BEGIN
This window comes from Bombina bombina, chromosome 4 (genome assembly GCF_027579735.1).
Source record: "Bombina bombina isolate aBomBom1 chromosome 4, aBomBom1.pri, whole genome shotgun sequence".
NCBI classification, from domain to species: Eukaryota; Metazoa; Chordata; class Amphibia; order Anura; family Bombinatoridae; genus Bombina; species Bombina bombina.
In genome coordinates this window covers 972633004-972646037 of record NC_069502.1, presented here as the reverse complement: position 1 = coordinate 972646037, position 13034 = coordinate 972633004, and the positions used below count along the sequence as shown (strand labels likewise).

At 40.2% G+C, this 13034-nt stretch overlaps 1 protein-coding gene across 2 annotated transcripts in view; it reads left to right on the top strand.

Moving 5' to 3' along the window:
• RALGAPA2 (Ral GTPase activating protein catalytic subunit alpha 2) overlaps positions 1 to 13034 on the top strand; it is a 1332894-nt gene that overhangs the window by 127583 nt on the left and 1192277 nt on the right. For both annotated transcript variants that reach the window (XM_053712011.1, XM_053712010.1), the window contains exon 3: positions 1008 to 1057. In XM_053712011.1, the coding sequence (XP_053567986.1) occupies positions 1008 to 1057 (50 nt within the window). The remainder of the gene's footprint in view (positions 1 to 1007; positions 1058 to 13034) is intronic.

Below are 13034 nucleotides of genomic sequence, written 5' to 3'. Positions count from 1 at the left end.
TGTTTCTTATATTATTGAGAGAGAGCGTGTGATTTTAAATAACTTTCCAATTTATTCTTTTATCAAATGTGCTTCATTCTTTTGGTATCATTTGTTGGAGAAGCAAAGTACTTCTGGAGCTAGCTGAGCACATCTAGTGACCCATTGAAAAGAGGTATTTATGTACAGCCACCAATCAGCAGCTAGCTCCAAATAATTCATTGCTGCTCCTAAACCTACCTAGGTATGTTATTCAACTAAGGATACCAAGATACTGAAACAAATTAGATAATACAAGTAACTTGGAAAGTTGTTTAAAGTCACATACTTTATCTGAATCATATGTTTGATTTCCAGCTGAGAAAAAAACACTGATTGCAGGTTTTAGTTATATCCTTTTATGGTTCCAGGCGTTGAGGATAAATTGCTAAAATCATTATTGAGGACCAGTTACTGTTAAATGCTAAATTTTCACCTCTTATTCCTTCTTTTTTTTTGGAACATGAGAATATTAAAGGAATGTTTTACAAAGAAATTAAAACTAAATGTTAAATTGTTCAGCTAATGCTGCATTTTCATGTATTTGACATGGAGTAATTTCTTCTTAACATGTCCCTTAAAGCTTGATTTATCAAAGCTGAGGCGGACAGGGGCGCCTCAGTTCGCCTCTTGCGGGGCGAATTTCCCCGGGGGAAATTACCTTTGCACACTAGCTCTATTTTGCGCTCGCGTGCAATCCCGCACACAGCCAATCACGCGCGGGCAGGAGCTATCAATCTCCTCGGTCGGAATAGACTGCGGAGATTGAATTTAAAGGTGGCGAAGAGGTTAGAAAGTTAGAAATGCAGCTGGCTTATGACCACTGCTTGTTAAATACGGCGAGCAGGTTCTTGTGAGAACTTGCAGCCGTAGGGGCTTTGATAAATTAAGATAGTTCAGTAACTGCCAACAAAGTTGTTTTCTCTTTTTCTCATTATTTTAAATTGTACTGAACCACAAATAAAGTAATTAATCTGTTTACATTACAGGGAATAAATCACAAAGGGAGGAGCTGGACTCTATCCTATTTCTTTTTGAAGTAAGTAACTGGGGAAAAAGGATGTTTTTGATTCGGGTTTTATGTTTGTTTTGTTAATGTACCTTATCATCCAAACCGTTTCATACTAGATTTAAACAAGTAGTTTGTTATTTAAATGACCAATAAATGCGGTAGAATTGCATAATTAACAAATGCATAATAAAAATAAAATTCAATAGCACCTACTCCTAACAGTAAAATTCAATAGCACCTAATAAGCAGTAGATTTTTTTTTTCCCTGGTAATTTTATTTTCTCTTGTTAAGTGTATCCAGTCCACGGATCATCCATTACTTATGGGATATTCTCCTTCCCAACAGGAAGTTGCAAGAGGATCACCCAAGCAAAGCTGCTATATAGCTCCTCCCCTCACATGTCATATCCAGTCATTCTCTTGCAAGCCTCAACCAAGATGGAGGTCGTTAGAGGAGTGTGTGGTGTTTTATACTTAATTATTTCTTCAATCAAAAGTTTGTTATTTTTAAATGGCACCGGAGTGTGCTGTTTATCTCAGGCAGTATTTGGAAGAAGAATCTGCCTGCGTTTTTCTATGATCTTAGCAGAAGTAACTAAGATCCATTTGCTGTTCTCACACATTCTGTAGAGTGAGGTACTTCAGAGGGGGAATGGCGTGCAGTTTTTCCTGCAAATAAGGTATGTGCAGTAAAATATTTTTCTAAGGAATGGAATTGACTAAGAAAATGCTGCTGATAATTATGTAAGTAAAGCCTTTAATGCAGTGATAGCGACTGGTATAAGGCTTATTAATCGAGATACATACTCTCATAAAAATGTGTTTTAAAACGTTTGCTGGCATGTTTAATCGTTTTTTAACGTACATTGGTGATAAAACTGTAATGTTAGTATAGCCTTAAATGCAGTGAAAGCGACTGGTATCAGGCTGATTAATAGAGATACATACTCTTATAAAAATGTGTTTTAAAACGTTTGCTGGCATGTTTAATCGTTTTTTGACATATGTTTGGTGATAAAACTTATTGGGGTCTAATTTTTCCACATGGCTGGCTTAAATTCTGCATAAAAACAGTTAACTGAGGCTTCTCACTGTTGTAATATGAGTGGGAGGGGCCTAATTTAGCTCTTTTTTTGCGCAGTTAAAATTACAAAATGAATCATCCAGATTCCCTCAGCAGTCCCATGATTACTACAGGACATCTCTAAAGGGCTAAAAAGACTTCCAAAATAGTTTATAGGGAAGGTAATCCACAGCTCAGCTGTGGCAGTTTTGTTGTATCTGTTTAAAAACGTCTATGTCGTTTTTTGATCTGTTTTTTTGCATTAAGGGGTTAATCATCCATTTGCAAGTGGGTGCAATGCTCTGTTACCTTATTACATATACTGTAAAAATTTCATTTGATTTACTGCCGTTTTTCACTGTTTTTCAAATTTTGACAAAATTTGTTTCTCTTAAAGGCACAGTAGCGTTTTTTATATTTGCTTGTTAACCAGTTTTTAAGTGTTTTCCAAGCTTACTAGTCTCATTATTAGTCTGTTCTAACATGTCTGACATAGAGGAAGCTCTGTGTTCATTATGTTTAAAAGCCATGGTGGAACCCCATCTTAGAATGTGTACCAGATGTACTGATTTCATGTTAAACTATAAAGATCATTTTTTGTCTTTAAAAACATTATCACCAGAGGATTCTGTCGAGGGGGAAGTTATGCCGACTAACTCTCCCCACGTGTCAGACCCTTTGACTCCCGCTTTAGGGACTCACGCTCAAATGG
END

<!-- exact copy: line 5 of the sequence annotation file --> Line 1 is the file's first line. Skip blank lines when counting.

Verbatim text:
At 40.2% G+C, this 13034-nt stretch overlaps 1 protein-coding gene across 2 annotated transcripts in view; it reads left to right on the top strand.